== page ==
Gary Tinterow, the curator of the French department at the Metropolitan Museum of Art, explained to Pivot the advantages of a non-state museum, which is less bound than its counterparts in France to considerations of "heritage," and which makes it possible to sell paintings from the collection and purchase others in their place.

And what an energetic Jewish woman is Annette Insdorf, an expert on the films of Francois Truffaut. She was born in Paris to Polish survivors of the Holocaust who chose to live in New York, but gave their daughter a French education. The two last guests, poets John Ashbery and Ron Padgett, complained that in America no one invites them to television talk shows, so it's good that someone came from France to remind them that they exist.

Einstein's sausages

It is not only those with a non-Jewish brain - that is, stupid goys - who believe in the superior intelligence of the Jews; that belief is also well-rooted among the very people who possess the supposedly superior intelligence. To discuss this paradoxical question, three wise men were invited to "Tonight with Gabi Gazit" (Channel Two, Monday, 11:30 P.M.): Zvi Yanai, former editor of the journal "Mahshavot" (Thoughts), Uri Gottholf, a mathematics teacher (many people consider mathematics a subject that "activates the brain") and Eran Katz, author of a new book entitled "The Jewish Brain," which deals with study techniques but which, as its title suggests, tries to offer an explanation of its own of the superiority of Jewish intelligence.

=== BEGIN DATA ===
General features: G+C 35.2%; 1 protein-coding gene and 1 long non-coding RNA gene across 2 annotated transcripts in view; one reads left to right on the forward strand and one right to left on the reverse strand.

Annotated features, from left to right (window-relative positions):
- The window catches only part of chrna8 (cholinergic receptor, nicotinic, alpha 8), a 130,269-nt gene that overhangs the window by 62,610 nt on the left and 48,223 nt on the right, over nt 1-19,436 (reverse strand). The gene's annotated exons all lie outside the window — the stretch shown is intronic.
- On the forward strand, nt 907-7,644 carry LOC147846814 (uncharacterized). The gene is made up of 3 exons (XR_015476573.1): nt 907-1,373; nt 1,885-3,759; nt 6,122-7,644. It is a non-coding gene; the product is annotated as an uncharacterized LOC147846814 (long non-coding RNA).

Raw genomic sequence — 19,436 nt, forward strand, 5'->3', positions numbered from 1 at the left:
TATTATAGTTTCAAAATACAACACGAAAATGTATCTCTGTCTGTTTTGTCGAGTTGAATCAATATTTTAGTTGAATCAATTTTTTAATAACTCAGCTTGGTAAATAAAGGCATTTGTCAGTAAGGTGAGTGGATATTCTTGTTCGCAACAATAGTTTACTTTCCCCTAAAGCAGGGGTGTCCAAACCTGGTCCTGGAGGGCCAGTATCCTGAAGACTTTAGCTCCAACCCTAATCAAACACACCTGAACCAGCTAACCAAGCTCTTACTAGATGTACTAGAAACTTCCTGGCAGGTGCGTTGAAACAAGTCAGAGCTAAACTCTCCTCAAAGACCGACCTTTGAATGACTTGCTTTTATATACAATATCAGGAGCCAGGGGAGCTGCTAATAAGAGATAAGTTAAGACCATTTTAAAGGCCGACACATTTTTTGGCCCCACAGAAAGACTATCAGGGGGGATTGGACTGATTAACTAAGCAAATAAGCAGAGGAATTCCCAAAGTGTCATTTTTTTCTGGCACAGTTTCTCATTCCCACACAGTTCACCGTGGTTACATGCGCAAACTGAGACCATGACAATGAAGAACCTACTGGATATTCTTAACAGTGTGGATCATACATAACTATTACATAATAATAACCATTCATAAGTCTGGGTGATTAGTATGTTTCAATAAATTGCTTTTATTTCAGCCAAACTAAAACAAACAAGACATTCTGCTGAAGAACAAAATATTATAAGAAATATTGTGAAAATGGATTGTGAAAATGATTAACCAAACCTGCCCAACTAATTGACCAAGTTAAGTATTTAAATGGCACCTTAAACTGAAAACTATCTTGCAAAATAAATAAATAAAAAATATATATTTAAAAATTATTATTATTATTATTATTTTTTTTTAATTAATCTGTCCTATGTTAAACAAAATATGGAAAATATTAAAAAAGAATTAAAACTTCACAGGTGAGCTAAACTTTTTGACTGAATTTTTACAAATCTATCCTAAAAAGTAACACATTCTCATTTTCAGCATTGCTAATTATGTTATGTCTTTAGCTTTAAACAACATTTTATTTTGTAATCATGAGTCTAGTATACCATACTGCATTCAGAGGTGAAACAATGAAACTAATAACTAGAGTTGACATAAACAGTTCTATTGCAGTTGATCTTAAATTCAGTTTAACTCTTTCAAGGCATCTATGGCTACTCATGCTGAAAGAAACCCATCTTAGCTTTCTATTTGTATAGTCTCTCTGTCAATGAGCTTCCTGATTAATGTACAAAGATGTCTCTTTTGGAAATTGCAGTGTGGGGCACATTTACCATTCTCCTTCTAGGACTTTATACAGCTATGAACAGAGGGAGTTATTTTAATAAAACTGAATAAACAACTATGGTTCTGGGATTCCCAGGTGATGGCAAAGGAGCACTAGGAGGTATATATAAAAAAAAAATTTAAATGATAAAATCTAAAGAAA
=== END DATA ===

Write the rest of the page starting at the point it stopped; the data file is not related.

Was it the hairsplitting of the Gemara that made us what we are? Or was it some sort of Jewish gene? Perhaps the social pressure to succeed? And how did all this disappear in Israel? Behind the discussants was a statistical chart showing the high rate of Jews among recipients of the Nobel Prize and the like, and a photograph showing Albert Einstein writing the theory of relativity on a blackboard - supposedly the most overwhelming proof of the superiority of the Jewish brain.

But what are we to make of such proofs, which view the human brain, and the Jewish brain in particular, as a kind of sophisticated mechanical apparatus for the manufacture of thoughts, just as there are machines to manufacture sausages, for example, and ostensibly the sausages of Einstein and of other Jews who enriched science and culture are better. At the conclusion of the discussion, Eran Katz recited random numbers he was able to memorize instantly with the help of one of the techniques that he explains in his book.

Fraternity of moderates

If this were England, the former chief of the Jerusalem District Police, Arye Amit, would have marched on Tuesday in the procession marking the golden jubilee of Queen Elizabeth II, and she would have waved to him in a hand enclosed in a glove, and then later, in the pub, he would have told the boys how he had stood close to her and that for sure she noticed him.

In Israel, where the hierarchies of intelligence are no less distorted than those in the social realm, retired senior police officer Arye Amit has acquired the status of political pontificator on television - a moderate pontificator, it should be said, one of those utilitarian moderates who know that you can get a lot more with moderation than you can with extremism, until the circumstances change and the iron fist of the former lawman are exposed.